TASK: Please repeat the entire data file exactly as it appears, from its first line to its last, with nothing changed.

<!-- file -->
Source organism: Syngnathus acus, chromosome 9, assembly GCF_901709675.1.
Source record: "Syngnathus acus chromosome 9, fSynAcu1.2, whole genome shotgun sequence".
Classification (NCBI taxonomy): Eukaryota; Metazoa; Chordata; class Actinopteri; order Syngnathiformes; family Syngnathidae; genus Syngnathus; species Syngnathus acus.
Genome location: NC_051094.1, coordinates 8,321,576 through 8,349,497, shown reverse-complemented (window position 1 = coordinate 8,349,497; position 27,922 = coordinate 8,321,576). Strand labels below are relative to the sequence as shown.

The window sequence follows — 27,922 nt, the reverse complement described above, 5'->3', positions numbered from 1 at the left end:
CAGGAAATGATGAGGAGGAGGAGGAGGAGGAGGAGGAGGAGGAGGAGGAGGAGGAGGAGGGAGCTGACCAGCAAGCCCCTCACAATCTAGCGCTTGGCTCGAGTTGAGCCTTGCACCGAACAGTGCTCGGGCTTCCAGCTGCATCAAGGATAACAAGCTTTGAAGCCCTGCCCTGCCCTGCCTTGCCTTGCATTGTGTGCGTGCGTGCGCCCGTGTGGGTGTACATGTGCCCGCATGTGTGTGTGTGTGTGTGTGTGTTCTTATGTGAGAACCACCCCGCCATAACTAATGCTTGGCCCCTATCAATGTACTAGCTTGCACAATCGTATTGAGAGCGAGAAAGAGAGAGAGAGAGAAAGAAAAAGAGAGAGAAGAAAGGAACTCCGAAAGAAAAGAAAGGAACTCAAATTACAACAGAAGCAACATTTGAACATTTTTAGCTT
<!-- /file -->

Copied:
Source organism: Syngnathus acus, chromosome 9, assembly GCF_901709675.1.
Source record: "Syngnathus acus chromosome 9, fSynAcu1.2, whole genome shotgun sequence".
Classification (NCBI taxonomy): Eukaryota; Metazoa; Chordata; class Actinopteri; order Syngnathiformes; family Syngnathidae; genus Syngnathus; species Syngnathus acus.
Genome location: NC_051094.1, coordinates 8,321,576 through 8,349,497, shown reverse-complemented (window position 1 = coordinate 8,349,497; position 27,922 = coordinate 8,321,576). Strand labels below are relative to the sequence as shown.

The window sequence follows — 27,922 nt, the reverse complement described above, 5'->3', positions numbered from 1 at the left end:
CAGGAAATGATGAGGAGGAGGAGGAGGAGGAGGAGGAGGAGGAGGAGGAGGAGGAGGAGGGAGCTGACCAGCAAGCCCCTCACAATCTAGCGCTTGGCTCGAGTTGAGCCTTGCACCGAACAGTGCTCGGGCTTCCAGCTGCATCAAGGATAACAAGCTTTGAAGCCCTGCCCTGCCCTGCCTTGCCTTGCATTGTGTGCGTGCGTGCGCCCGTGTGGGTGTACATGTGCCCGCATGTGTGTGTGTGTGTGTGTGTGTTCTTATGTGAGAACCACCCCGCCATAACTAATGCTTGGCCCCTATCAATGTACTAGCTTGCACAATCGTATTGAGAGCGAGAAAGAGAGAGAGAGAGAAAGAAAAAGAGAGAGAAGAAAGGAACTCCGAAAGAAAAGAAAGGAACTCAAATTACAACAGAAGCAACATTTGAACATTTTTAGCTT